Fox News host Tucker Carlson ripped President Donald Trump in a shocking interview earlier this week with a foreign magazine, saying he does not believe Trump is "capable."
In an interview on Tuesday with Die Weltwoche, a Swiss weekly magazine, Carlson told Urs Gehriger at his Fox News office in Washington, D.C. that Trump has not kept his promises and has not achieved his goals.
"His chief promises were that he would build the wall, de-fund planned parenthood, and repeal Obamacare, and he hasn't done any of those things," Carlson said. "I don't think he's capable. I don't think he's capable of sustained focus. I don't think he understands the system. I don't think the Congress is on his side. I don't think his own agencies support him."
Carlson said that he does not believe Trump is the type of president that makes a promise and then has the ability to hunker down and see it through to completion.
"I think Trump's role is to begin the conversation about what actually matters," Carlson explained. "We were not having any conversation about immigration before Trump arrived in Washington. People were bothered about it in different places in the country. It's a huge country, but that was not a staple of political debate at all. Trump asked basic questions like' 'Why don't our borders work?' 'Why should we sign a trade agreement and let the other side cheat?' Or my favorite of all, 'What's the point of NATO?' The point of NATO was to keep the Soviets from invading western Europe but they haven't existed in 27 years, so what is the point? These are obvious questions that no one could answer."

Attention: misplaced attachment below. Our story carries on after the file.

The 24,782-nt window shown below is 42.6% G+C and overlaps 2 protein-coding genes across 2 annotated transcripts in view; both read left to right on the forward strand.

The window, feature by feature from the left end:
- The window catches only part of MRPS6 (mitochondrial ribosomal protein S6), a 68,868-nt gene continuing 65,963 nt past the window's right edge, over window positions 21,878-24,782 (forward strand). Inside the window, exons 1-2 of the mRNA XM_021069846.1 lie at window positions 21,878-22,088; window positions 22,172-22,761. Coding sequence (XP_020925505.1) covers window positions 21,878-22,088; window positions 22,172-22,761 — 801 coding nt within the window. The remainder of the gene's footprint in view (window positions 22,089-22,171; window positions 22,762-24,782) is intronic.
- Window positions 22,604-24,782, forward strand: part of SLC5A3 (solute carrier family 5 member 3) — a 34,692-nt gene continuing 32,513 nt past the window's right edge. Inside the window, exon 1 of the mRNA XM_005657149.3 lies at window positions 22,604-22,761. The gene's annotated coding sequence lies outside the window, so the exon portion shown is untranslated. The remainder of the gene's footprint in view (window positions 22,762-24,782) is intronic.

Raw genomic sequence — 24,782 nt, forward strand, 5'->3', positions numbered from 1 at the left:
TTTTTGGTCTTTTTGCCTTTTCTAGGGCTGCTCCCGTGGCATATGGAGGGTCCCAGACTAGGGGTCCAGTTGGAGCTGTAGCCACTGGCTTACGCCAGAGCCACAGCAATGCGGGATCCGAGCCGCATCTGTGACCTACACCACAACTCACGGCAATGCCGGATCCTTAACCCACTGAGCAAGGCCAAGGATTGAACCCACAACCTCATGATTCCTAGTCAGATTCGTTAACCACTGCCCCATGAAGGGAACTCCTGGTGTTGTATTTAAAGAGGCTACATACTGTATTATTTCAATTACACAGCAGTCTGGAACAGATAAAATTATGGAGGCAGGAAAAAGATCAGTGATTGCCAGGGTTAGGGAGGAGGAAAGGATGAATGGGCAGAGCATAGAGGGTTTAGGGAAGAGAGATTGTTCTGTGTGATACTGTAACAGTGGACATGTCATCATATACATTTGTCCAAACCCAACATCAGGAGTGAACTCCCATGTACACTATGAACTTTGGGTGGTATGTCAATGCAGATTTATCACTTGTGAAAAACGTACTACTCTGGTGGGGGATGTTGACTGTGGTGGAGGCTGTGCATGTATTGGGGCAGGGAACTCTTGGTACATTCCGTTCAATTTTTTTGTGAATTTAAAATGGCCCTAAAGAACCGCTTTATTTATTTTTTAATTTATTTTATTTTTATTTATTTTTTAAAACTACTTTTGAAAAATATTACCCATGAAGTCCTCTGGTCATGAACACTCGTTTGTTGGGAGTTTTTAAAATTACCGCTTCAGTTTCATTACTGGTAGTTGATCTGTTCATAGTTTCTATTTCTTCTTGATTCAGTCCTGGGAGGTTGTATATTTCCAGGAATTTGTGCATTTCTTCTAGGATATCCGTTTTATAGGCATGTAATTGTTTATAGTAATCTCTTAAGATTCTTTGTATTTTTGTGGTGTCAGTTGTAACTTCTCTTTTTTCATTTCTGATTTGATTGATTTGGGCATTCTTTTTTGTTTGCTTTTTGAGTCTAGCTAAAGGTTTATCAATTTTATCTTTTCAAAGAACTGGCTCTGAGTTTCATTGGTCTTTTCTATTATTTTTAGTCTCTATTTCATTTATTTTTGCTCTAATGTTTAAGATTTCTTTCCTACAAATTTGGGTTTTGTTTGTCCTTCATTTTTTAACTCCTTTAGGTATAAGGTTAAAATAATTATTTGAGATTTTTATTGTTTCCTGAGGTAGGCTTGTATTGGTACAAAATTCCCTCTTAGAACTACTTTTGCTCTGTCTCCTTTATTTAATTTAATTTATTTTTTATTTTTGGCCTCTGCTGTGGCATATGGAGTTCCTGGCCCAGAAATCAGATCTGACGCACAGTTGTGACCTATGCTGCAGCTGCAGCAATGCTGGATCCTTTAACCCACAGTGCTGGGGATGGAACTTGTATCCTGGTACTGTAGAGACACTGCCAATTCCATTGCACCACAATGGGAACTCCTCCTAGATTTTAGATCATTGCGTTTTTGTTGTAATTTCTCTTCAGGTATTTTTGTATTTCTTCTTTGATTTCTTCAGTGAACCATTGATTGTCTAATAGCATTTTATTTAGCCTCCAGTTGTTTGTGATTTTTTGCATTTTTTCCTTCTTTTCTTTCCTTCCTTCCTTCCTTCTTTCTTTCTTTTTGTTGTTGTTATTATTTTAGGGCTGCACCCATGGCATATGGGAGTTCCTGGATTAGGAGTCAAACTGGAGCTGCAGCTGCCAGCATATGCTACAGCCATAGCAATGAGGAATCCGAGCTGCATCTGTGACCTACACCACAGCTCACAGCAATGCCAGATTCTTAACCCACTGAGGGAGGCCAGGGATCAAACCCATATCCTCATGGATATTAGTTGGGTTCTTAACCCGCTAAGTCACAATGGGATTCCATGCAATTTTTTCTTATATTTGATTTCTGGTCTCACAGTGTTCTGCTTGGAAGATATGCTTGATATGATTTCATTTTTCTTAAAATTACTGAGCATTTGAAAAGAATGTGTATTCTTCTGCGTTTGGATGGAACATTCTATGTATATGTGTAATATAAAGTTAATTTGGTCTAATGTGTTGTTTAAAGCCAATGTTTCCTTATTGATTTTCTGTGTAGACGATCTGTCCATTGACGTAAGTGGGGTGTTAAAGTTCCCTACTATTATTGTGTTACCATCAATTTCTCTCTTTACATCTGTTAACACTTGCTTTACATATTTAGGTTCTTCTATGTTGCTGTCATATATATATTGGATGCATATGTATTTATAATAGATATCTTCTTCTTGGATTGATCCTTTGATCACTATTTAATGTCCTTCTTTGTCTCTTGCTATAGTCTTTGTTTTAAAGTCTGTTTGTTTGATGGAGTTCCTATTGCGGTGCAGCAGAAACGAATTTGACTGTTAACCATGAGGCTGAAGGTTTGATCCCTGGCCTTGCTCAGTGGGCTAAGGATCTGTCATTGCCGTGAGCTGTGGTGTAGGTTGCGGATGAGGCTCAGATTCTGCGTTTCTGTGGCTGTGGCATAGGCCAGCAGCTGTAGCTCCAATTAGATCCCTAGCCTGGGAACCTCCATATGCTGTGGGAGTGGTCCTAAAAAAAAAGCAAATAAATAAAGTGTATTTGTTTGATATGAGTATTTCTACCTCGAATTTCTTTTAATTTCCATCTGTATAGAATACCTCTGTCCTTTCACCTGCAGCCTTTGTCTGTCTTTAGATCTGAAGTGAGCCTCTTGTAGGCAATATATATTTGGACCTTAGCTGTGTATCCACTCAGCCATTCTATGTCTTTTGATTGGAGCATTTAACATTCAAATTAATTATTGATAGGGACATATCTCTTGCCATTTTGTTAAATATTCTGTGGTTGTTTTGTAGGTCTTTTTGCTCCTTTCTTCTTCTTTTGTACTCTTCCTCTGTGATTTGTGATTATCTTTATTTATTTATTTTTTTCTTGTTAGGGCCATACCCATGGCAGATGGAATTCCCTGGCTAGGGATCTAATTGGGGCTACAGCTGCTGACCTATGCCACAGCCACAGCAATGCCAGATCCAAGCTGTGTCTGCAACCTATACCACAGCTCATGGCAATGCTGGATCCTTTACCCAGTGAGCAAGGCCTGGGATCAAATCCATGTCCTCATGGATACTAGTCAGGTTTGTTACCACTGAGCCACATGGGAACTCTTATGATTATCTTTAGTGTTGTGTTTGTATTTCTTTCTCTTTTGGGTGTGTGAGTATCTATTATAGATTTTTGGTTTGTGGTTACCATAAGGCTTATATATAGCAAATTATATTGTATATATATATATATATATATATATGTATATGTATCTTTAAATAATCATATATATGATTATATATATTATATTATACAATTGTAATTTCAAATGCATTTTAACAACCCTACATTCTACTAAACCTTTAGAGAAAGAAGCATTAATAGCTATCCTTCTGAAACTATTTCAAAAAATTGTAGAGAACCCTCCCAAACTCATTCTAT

"Apart from asking these very important questions has he really achieved nothing?" Gehriger asked.
"Not much. Not much," Carlson answered. "Much less than he should have. I've come to believe he's not capable of it."
Carlson explained that he doesn't believe Trump has really achieved anything because "the legislative process in this country by design is highly complex, and it's designed to be complex as a way of diffusing power, of course, because the people who framed our Constitution, founded our country, were worried about concentrations of power."
"They balanced it among the three branches as you know and they made it very hard to make legislation," Carlson continued. "In order to do it you really have to understand how it works and you have to be very focused on getting it done, and he knows very little about the legislative process, hasn't learned anything, hasn't surrounded himself with people that can get it done, hasn't done all the things you need to do so. It's mostly his fault that he hasn't achieved those things. I'm not in charge of Trump."
Carlson, who answered questions on a multitude of issues, later criticized aspects of capitalism.
"Capitalism drives change, innovation change, the old ways give way to new ways of doing things, and in the process of change the weak get hurt always. This was true in industrialization 100 years ago and it's true in the digital revolution now," Carlson said. "What's changed is that nobody is standing up on behalf of the people who are being crushed by the change."
Carlson later appeared to suggest that socialist Alexandria Ocasio-Cortez is the future.
"Is that really so?" Gehriger asked. "Look at the grassroot movement on the left: Alexandra Ocasio Cortez and her socialist group. It is probably a 100 years ago when Americans last saw a socialist movement of substance emerging?"
"Yes," Carlson said. "You're absolutely right. That's the future."